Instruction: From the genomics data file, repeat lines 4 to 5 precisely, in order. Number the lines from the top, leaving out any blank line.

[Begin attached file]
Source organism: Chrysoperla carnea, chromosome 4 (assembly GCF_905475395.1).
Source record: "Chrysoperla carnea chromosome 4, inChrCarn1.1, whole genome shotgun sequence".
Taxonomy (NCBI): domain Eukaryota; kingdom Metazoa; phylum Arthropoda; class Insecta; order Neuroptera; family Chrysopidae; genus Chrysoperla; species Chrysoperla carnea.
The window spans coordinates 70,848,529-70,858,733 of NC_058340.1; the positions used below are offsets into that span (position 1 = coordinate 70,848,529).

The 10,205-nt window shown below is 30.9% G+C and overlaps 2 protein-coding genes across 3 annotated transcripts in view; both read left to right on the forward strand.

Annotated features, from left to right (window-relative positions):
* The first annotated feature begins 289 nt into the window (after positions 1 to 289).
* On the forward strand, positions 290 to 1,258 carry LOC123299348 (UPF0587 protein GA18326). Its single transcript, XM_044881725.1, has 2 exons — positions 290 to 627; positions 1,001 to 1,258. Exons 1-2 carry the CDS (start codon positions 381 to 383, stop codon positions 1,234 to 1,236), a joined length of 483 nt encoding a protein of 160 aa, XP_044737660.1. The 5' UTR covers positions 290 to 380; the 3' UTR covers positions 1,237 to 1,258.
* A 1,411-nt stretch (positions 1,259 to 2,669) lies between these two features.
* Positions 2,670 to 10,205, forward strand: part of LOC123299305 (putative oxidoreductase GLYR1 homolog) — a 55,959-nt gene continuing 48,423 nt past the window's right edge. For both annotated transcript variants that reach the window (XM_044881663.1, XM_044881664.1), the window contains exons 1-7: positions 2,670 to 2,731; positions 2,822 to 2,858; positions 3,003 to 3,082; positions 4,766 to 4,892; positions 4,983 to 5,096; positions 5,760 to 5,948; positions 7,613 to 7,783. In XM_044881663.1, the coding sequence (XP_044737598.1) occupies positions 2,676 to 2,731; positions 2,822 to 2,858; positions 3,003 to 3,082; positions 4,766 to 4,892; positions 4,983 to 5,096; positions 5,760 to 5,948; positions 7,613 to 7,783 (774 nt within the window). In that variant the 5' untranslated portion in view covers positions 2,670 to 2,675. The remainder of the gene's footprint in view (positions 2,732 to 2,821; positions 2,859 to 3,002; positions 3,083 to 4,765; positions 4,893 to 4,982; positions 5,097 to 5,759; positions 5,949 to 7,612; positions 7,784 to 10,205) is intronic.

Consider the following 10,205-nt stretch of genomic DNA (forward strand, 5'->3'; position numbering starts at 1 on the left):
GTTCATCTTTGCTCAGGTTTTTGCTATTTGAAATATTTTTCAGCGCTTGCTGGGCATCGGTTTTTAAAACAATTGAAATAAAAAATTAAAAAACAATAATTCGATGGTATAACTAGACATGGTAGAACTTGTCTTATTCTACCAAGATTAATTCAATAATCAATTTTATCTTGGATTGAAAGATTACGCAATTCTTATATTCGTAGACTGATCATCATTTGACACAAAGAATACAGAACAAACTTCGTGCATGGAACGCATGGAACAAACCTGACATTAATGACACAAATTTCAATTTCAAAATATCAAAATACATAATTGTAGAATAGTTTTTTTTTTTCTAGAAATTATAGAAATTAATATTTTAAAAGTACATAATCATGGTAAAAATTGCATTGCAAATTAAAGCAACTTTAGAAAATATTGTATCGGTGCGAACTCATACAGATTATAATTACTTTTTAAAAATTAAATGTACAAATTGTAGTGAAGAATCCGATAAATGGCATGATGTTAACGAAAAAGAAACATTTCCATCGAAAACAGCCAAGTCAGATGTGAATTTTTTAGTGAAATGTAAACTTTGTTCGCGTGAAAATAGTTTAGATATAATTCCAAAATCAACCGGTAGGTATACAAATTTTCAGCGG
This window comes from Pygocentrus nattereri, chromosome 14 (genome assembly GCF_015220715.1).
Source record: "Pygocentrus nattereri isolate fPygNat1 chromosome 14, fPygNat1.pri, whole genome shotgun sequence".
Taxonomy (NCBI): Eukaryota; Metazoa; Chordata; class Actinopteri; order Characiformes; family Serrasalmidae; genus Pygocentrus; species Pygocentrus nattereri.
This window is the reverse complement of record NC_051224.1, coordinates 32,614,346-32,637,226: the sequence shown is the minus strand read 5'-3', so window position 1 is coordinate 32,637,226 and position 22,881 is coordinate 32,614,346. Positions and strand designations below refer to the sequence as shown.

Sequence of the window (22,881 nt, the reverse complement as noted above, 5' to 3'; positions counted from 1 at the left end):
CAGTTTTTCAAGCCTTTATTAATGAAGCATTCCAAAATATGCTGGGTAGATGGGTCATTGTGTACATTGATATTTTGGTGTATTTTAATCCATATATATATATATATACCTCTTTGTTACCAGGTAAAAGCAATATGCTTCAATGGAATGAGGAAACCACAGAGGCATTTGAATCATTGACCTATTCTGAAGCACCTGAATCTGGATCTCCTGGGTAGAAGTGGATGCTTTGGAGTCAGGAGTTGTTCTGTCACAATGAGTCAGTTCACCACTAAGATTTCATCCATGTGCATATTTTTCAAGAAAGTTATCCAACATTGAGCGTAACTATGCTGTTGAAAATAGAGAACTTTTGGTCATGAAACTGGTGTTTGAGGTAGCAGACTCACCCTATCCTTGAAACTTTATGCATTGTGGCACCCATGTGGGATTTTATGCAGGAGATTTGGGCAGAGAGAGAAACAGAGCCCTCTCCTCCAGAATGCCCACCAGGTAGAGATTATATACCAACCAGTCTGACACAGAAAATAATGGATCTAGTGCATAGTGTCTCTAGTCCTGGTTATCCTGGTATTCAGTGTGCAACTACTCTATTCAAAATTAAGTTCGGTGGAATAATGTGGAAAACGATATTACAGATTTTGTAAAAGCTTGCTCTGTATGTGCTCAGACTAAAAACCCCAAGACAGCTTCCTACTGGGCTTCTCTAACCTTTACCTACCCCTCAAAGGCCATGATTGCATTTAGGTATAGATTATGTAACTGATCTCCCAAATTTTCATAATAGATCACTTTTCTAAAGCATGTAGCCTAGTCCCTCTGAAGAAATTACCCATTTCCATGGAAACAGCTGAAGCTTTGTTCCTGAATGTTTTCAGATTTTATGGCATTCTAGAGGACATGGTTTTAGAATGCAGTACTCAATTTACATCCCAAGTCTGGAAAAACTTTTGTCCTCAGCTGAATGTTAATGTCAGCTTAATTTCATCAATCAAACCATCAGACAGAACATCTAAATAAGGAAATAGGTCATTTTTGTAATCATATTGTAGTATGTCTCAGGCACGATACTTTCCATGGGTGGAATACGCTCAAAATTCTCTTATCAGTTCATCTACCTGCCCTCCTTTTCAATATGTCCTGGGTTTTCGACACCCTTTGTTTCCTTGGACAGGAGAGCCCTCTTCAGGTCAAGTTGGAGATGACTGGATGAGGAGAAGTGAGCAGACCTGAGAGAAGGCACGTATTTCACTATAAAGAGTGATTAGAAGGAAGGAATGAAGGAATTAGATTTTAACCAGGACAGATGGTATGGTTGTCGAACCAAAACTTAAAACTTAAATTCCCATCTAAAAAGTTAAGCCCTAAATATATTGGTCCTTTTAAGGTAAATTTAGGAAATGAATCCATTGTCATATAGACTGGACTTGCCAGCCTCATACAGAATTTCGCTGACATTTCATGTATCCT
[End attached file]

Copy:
The window spans coordinates 70,848,529-70,858,733 of NC_058340.1; the positions used below are offsets into that span (position 1 = coordinate 70,848,529).

The 10,205-nt window shown below is 30.9% G+C and overlaps 2 protein-coding genes across 3 annotated transcripts in view; both read left to right on the forward strand.